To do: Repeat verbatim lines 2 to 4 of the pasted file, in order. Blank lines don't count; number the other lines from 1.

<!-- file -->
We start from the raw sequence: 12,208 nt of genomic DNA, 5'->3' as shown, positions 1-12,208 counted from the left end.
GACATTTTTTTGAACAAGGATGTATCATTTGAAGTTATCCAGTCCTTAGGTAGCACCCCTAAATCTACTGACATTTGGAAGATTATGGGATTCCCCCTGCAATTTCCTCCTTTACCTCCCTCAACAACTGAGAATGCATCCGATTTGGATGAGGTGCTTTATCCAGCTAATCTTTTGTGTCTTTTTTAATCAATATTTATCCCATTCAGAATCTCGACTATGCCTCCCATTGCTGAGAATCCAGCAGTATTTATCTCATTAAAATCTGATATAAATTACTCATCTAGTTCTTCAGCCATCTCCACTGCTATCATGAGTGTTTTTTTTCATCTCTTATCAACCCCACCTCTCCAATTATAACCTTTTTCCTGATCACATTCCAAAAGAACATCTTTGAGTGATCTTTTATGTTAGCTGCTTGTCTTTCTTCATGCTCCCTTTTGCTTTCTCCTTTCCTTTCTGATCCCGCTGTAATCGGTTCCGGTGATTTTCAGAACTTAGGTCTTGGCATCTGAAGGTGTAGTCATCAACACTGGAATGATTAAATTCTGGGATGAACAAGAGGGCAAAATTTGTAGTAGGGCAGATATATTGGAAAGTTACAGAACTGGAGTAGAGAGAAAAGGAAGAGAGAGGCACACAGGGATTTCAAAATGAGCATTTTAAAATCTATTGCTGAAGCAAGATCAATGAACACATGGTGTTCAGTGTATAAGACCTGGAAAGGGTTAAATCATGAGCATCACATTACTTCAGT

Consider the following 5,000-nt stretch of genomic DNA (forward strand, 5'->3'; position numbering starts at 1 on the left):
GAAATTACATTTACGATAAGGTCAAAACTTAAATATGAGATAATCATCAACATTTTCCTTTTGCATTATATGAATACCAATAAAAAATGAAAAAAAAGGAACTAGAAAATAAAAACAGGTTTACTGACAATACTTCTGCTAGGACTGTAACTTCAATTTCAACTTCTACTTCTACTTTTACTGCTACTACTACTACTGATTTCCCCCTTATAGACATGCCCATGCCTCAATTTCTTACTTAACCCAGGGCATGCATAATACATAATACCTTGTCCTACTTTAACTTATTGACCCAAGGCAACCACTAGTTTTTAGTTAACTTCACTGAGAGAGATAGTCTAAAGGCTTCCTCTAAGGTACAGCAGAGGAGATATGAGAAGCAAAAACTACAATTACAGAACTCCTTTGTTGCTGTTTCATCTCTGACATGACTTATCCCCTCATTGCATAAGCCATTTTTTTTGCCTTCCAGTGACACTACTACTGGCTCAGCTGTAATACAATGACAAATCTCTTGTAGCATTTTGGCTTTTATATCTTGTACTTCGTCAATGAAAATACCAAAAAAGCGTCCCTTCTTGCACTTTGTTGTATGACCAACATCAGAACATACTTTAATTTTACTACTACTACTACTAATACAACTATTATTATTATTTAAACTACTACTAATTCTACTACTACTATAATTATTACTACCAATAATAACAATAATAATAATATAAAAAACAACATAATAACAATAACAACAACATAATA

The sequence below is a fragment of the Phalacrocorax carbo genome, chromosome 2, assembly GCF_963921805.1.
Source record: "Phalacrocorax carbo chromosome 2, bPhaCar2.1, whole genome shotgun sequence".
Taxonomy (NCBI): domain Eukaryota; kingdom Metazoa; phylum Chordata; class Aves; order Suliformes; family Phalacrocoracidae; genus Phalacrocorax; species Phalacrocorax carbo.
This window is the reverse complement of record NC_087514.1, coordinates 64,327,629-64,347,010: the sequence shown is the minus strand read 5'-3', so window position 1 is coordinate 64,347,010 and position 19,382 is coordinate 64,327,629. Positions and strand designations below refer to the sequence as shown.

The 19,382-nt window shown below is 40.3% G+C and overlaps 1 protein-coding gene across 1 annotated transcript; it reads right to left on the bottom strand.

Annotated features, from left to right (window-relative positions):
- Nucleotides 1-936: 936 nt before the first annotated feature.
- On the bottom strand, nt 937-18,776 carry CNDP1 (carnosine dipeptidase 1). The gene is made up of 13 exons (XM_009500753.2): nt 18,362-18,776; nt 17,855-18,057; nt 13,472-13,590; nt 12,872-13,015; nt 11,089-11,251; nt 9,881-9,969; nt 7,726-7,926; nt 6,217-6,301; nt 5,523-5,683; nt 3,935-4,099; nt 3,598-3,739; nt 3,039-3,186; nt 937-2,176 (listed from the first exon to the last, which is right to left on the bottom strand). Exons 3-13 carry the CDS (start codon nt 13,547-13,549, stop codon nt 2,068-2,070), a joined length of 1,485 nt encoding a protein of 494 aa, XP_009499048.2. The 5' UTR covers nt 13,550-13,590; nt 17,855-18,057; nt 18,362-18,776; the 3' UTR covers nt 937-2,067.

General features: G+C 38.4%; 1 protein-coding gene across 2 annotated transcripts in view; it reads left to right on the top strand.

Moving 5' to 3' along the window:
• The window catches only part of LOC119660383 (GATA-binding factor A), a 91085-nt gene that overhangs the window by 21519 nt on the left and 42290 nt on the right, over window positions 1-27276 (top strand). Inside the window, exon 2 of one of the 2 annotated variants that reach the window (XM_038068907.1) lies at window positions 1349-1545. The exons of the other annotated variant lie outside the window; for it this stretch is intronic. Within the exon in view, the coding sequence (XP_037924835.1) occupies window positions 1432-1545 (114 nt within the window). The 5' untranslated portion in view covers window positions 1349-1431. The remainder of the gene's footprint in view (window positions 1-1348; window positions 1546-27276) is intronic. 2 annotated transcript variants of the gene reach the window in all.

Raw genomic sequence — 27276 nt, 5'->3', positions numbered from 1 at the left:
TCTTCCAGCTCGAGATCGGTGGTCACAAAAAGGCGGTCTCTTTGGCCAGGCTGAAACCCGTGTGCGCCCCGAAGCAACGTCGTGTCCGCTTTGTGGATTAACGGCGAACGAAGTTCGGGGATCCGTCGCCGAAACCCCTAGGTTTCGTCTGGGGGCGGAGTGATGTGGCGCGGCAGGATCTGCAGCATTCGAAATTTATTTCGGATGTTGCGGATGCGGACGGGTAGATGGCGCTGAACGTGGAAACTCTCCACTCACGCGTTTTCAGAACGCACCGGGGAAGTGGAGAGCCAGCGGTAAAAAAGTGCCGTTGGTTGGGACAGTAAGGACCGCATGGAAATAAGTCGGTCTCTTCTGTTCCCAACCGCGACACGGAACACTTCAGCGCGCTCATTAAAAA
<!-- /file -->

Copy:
GACATTTTTTTGAACAAGGATGTATCATTTGAAGTTATCCAGTCCTTAGGTAGCACCCCTAAATCTACTGACATTTGGAAGATTATGGGATTCCCCCTGCAATTTCCTCCTTTACCTCCCTCAACAACTGAGAATGCATCCGATTTGGATGAGGTGCTTTATCCAGCTAATCTTTTGTGTCTTTTTTAATCAATATTTATCCCATTCAGAATCTCGACTATGCCTCCCATTGCTGAGAATCCAGCAGTATTTATCTCATTAAAATCTGATATAAATTACTCATCTAGTTCTTCAGCCATCTCCACTGCTATCATGAGTGTTTTTTTTCATCTCTTATCAACCCCACCTCTCCAATTATAACCTTTTTCCTGATCACATTCCAAAAGAACATCTTTGAGTGATCTTTTATGTTAGCTGCTTGTCTTTCTTCATGCTCCCTTTTGCTTTCTCCTTTCCTTTCTGATCCCGCTGTAATCGGTTCCGGTGATTTTCAGAACTTAGGTCTTGGCATCTGAAGGTGTAGTCATCAACACTGGAATGATTAAATTCTGGGATGAACAAGAGGGCAAAATTTGTAGTAGGGCAGATATATTGGAAAGTTACAGAACTGGAGTAGAGAGAAAAGGAAGAGAGAGGCACACAGGGATTTCAAAATGAGCATTTTAAAATCTATTGCTGAAGCAAGATCAATGAACACATGGTGTTCAGTGTATAAGACCTGGAAAGGGTTAAATCATGAGCATCACATTACTTCAGT

Consider the following 5,000-nt stretch of genomic DNA (forward strand, 5'->3'; position numbering starts at 1 on the left):
GAAATTACATTTACGATAAGGTCAAAACTTAAATATGAGATAATCATCAACATTTTCCTTTTGCATTATATGAATACCAATAAAAAATGAAAAAAAAGGAACTAGAAAATAAAAACAGGTTTACTGACAATACTTCTGCTAGGACTGTAACTTCAATTTCAACTTCTACTTCTACTTTTACTGCTACTACTACTACTGATTTCCCCCTTATAGACATGCCCATGCCTCAATTTCTTACTTAACCCAGGGCATGCATAATACATAATACCTTGTCCTACTTTAACTTATTGACCCAAGGCAACCACTAGTTTTTAGTTAACTTCACTGAGAGAGATAGTCTAAAGGCTTCCTCTAAGGTACAGCAGAGGAGATATGAGAAGCAAAAACTACAATTACAGAACTCCTTTGTTGCTGTTTCATCTCTGACATGACTTATCCCCTCATTGCATAAGCCATTTTTTTTGCCTTCCAGTGACACTACTACTGGCTCAGCTGTAATACAATGACAAATCTCTTGTAGCATTTTGGCTTTTATATCTTGTACTTCGTCAATGAAAATACCAAAAAAGCGTCCCTTCTTGCACTTTGTTGTATGACCAACATCAGAACATACTTTAATTTTACTACTACTACTACTAATACAACTATTATTATTATTTAAACTACTACTAATTCTACTACTACTATAATTATTACTACCAATAATAACAATAATAATAATATAAAAAACAACATAATAACAATAACAACAACATAATA